Getting Started in Transmedia Storytelling is the essential guide to creating a successful, captivating transmedia experience. It guides you through every process of production, teaching you vital lessons about story, platforms, audience etc. It was chapter 2.4.1 and 2.4.2 which I found the most valuable as it was something I was least confident and had the least experience with, ‘Audiences – Identifying and Understanding Them.’ Due to the advance in 2.0 web, audiences have changed the way they interact with media, the traditional hypodermic needle model for media consumption is redundant now as people chose what information they digest. People watch, listen to, and play what and when they want to – if we as creators, transmedia storytellers, can’t immediately grab the attention of our audience, then no excitement will be generated by our product. We need to think, in a world where everyone has access to hundreds of thousands of games at their fingertips, why would they chose to play our game?

Pratten’s advice about identifying and understanding your audience went into depths I didn’t even realise were relevant. His two key steps to delivering a relatable and compelling story are 1. Identify your audience 2. Understand what turns them on. He then goes into explaining what you should consider when identifying your audience, e.g. age, occupation, social goals, when, where and how they watch films and listen to music. After reading this section, I set about incorporating examples from his list to write a few audience profiles of people who I think would be likely to be involved in our transmedia project, ‘Sweet Hostage.’ Although you can’t exactly describe the people that would play this, you need to have a rough idea of what makes people tick, so that when it comes to showing your product to a focus group they aren’t merely going to respond with ‘I just don’t like it’ etc.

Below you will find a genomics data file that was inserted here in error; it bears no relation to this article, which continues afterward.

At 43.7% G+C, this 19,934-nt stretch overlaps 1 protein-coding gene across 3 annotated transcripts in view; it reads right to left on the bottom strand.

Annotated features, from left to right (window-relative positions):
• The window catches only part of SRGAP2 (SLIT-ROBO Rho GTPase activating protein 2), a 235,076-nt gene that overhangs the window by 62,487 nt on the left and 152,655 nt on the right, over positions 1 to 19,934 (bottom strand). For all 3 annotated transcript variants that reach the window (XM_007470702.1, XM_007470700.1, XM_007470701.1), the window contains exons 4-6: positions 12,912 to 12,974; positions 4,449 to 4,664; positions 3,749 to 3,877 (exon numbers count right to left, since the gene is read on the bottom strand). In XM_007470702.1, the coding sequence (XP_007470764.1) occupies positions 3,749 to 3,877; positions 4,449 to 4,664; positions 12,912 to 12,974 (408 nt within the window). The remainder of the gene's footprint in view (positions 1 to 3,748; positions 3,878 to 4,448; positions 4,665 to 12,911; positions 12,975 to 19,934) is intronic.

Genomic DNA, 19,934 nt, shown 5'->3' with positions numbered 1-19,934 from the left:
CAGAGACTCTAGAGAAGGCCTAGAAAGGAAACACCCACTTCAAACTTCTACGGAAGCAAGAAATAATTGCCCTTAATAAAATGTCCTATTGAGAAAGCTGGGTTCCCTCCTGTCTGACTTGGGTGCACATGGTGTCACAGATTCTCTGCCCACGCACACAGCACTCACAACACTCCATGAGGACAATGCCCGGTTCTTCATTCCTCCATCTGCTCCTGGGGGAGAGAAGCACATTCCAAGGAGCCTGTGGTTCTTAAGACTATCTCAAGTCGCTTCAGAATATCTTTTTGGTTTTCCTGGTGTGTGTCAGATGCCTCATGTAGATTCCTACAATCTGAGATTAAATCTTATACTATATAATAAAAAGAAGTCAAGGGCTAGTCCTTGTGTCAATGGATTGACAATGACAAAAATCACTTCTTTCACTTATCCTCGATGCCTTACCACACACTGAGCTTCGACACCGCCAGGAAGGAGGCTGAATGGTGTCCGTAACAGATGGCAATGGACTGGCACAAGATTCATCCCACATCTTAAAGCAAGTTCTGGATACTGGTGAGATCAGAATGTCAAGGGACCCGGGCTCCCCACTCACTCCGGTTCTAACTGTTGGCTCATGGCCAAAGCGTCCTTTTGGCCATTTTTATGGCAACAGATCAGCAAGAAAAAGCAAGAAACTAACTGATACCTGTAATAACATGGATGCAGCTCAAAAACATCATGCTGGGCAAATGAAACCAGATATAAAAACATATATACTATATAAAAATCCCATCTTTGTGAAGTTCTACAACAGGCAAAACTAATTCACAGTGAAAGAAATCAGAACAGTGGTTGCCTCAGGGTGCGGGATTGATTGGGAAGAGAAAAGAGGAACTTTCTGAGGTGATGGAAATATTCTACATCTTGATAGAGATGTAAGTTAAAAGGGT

The advice that Pratten gives about audience relates directly to the topic of platforms. Without understanding the people we want to market our product to, we will be unable to use platforms appropriately to get our content across to the target audience. He says that first and foremost, you need to ‘consider the audience’s lifestyle’ and gives a good example, “If you’ve got a story appealing to single parent families, is it likely that they will attend live events?” I took on these ideas and found that our audience are far more likely to be accessing games and other interactive content while on the go via mobile devices, therefore all the platforms we are using (YouTube, Tumblr, game app, twitter) are available on tablets and smartphones to suit the demands of the audience. Our aim is for the transmedia experience to be easily integrated into people’s lives and fit with their lifestyle whether they’re tweeting Little Red’s Rebellion on the bus or tuning into the witch’s political statement on their break.

Jameson, F. (1991) POSTMODERNISM, or, The Cultural Logic of Late Capitalism. Duke University Press: Durham, NC. Available from: http://flawedart.net/courses/articles/Jameson_Postmodernism__cultural_logic_late_capitalism.pdf [Accessed 12th February]

During the research and pre-production stage of creating our transmedia project, it came apparent that Sweet Hostage was becoming a patchwork quilt of various themes and tropes based around the whole fairy tale genre. The Oxford Dictionary’s definition of parody is “an imitation of the style of a specific writer, artist or genre with deliberate exaggeration” and its definition of pastiche is “an artistic work consisting of a medley of pieces imitating various sources”, but Marxist and literary critic, Fredric Jameson reinvents these terms to highlight the movement in film and media from a modernist to a postmodern society.